On Aug 20, 10:01 pm, Bruno Marchal <[EMAIL PROTECTED]> wrote:

>
> > No, that's not what I'm referring to.  I'm referring to 'Abstract
> > Universals' - Platonic Ideals that all observers with complete
> > information would agree with.
>
> Even in the restricted arithmetical Platonia, no "observer" can have
> complete information. But they good agree on many subsets  of
> propositions.

Agreed.  I should have said 'all observers with *sufficient*
information'.


>
> > 'redness' is not a *thing* it's a *process* - as a phenomenal
> > (subjective) quality it's a *mathematical* property associated with
> > the running of an algorithm (or computation) .  But this is NOT a
> > *physical* property.  The mathematical property (redness) is *attached
> > to* (resides in, is dependent upon) the physical substrate
> > implementing the algorithm giving rise to the subjective experience ,
> > but the mathematical property *per se* is not physical.  It's
> > abstract.  It's really quite obvious in retrospect - physical
> > properties involve energy, mathematical properties involve knowledge
> > (meaningful patterns).  Old David Chalmers was right about this one
> > (see his 'property dualism').  The two properties just ain't the same
> > and no amount of semantic trickery is going to reduce one to the
> > other.
>
> Math is not physics. But a lot of people argues (incorrectly imo) that
> you can reduce math to physics. And I do agree that the concept of
> quantum information can be used to defend that idea (again, not
> convincingly imo).

But I agree with you here.  I don't think math can be reduced to
physics.  I thought I was clear about this.  I made it clear I thought
mathematical properties are not the same as physical properties.
Physical properties are about energy transfers, mathematical
properties are about knowledge (meaningful patterns).


> Actually I made a point (UDA) that if the brain (or whatever is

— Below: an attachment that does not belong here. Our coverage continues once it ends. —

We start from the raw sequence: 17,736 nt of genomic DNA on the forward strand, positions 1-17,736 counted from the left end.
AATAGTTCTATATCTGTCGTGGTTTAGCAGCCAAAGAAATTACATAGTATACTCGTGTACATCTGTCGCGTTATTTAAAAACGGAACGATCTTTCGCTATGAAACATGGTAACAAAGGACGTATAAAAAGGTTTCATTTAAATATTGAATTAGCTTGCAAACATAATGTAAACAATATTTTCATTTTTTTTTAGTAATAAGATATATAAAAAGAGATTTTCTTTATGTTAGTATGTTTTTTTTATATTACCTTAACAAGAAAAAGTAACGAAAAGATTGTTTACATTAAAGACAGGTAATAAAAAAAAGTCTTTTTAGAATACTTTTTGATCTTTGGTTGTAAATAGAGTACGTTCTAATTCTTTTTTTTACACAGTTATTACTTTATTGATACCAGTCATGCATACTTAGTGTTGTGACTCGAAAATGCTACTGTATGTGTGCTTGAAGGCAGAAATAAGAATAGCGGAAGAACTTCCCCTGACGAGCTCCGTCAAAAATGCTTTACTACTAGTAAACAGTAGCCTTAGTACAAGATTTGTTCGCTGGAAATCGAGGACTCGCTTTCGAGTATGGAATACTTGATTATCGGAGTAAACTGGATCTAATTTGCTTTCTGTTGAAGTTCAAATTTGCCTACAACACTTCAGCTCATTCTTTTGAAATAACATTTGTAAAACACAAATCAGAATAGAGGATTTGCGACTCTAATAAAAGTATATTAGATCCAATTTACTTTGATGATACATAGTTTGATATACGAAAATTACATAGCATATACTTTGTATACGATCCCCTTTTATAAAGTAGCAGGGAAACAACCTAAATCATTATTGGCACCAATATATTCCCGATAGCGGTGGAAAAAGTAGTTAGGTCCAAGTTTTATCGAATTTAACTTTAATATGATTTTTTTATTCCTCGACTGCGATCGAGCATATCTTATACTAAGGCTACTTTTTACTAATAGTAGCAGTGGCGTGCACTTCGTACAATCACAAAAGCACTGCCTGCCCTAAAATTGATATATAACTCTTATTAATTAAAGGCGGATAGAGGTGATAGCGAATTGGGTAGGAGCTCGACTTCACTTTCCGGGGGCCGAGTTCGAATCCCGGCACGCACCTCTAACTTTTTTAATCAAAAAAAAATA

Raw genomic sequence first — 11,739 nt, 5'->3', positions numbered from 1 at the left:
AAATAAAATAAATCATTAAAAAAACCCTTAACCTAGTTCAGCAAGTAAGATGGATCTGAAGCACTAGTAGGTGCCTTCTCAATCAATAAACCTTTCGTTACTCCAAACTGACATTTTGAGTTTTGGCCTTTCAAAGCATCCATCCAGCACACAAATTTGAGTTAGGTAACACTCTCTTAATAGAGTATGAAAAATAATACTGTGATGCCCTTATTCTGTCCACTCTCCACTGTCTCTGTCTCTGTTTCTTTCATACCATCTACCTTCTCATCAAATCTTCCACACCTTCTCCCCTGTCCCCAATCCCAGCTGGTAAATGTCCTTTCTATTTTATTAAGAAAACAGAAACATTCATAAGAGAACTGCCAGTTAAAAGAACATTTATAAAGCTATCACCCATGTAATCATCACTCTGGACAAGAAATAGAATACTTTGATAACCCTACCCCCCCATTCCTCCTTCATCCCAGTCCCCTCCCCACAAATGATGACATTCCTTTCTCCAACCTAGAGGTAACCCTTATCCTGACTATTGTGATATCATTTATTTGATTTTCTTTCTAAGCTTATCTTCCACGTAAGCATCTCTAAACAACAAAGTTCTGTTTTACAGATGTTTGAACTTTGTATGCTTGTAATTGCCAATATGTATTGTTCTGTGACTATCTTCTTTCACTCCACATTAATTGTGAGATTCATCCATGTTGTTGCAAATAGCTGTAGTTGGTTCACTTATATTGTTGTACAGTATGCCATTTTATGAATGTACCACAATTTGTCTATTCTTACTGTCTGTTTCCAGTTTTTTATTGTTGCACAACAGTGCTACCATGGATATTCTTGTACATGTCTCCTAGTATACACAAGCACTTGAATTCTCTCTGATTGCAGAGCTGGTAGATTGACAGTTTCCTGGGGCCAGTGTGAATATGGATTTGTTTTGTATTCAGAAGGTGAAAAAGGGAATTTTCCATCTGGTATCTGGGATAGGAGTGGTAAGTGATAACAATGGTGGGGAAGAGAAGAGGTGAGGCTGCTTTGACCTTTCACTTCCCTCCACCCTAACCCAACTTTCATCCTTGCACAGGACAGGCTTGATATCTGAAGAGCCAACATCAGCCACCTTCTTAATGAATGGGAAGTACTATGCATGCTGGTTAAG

> necessary for consciousness to manifest itself) is a digitalizable
> entity, then it is just impossible that physics is not
> derivable---ontically and epistemologically---from number/computer
> science.

Hmm.  I doubt physics is 'derivable' from numer/computer theory
(becuase of the property dualism I am advocating).  But I don't think
math is derivable from physics either.  I need to study this UDA
argument (which I'll get to in due course).

> Of course by admitting dualism, you already abandon comp. (I do
> nevertheless agree with some point you make here and there).
> Actually intersubjective agreement is similar to the first person
> plural notion of comp, and should comprise experimental physics, world
> sharing, etc. But it is just a form of objectivity, at some level.

  It's true I've recently settled on property dualism.  But could you
please explain exactly what you mean by *comp* so I can determine if
there's a conflict?


>
> But apparently, like Chalmers, you seem to dismiss even the possibility
> of comp. OK?

My 'property dualism' is quite the same as Chalmer's version.
Chalmers apparently makes phenomal properties primatives.  I don't do
that.  My 'primatives' are *Physical properties*, *Teleological
Properties* and *Mathematical Properties*.  I would then identity
phenomal properties with mathematical properties.  I think phenomenal
properties are just a word we use to describe what are really
mathematical properties.

Again, please explain exactly what you eman by *comp*.


>
> I share nevertheless your platonism on some value (truth, justice,
> freedom,  even beauty on which Plato, Plotinus and the greeks, and
> indians, have succeeded in changing my mind.
> I'm not sure I understand your notion of explanation, from previews
> posts. Physics, does not really explain, it does some genuine and quite
> wonderful compression of the data, but it presupposes somehow the
> mystery (existence, consistence, consciousness) by abstracting from the
> observer. Such an abstraction has been a brilliant and quite useful
> methodological simplifying idea, but it is just an error to abandon the
> search of a global picture of the "world" in which qualitative
> apprehension, by humans or machines,  are taken seriously.

Again, I thought I made it clear I wasn't trying reduce everything to
physics.

>
> Also, you take as axiom that reality is explainable, but taking into
> account we belongs to that reality, rises the fact that some feature of
> reality are not explainable by us. Despite we can bet on some negative
> (limitative) meta-explanation.
>
> Bruno
>
> http://iridia.ulb.ac.be/~marchal/- Hide quoted text -

I'm not sure where we disagree here.  By 'explainable' I don't mean
'fully explainable' (since of course there are things like
uncomputables which aren't comprehensible), I just meant that I think
there do exist meta-explanations of reality (in the form of eternal
conceptual schemes) at high enough levels of abstraction.


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